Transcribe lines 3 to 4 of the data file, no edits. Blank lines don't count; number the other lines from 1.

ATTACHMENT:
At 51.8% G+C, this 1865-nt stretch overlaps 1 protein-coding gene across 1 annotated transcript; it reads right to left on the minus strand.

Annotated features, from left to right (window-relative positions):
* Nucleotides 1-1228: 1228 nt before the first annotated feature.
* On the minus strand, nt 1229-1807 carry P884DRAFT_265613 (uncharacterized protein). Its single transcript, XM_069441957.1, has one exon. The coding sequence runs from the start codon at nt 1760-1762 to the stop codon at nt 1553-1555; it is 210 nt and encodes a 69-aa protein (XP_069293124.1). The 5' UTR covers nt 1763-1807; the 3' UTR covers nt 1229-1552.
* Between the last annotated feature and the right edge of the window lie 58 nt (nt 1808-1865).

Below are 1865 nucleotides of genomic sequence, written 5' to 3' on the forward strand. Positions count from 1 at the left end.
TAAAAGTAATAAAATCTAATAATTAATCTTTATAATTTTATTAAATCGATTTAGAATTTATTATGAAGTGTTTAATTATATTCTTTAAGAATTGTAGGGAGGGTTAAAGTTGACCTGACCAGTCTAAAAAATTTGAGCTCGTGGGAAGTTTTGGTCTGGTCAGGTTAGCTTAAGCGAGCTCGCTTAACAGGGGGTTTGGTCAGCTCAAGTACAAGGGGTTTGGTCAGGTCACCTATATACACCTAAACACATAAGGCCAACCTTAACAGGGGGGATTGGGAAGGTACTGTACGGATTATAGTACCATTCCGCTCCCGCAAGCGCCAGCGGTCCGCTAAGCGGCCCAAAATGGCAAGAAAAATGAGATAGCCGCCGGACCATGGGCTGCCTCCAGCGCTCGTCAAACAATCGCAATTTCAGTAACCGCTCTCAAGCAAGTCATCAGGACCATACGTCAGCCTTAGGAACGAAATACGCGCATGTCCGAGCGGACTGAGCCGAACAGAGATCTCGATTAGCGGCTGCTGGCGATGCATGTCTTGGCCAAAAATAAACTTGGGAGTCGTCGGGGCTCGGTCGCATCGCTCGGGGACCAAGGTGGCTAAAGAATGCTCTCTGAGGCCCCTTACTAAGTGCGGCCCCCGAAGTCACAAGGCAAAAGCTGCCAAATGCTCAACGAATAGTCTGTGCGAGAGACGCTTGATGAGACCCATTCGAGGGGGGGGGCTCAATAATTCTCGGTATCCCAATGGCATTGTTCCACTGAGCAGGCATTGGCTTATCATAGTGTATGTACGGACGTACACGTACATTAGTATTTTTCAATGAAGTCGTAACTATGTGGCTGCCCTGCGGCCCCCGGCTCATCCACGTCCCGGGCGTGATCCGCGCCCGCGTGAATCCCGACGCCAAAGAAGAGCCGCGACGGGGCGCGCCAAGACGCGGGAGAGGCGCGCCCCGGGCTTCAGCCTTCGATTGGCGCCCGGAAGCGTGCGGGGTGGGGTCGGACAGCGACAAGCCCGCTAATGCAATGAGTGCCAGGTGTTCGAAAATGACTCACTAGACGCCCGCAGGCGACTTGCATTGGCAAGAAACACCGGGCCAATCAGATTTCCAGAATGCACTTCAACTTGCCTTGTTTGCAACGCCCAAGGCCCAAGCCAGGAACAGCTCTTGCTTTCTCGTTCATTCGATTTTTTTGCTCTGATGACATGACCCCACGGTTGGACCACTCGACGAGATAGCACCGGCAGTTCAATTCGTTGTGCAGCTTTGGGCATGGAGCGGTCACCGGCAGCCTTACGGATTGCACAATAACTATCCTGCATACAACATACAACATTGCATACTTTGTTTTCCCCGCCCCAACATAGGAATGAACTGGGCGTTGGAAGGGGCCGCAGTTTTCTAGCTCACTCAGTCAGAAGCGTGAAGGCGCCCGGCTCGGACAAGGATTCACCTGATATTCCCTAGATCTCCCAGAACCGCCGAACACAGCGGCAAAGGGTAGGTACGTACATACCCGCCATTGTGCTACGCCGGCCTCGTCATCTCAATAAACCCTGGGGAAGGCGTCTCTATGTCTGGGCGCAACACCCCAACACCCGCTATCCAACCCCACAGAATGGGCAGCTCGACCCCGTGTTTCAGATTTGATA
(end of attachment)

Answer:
* Nucleotides 1-1228: 1228 nt before the first annotated feature.
* On the minus strand, nt 1229-1807 carry P884DRAFT_265613 (uncharacterized protein). Its single transcript, XM_069441957.1, has one exon. The coding sequence runs from the start codon at nt 1760-1762 to the stop codon at nt 1553-1555; it is 210 nt and encodes a 69-aa protein (XP_069293124.1). The 5' UTR covers nt 1763-1807; the 3' UTR covers nt 1229-1552.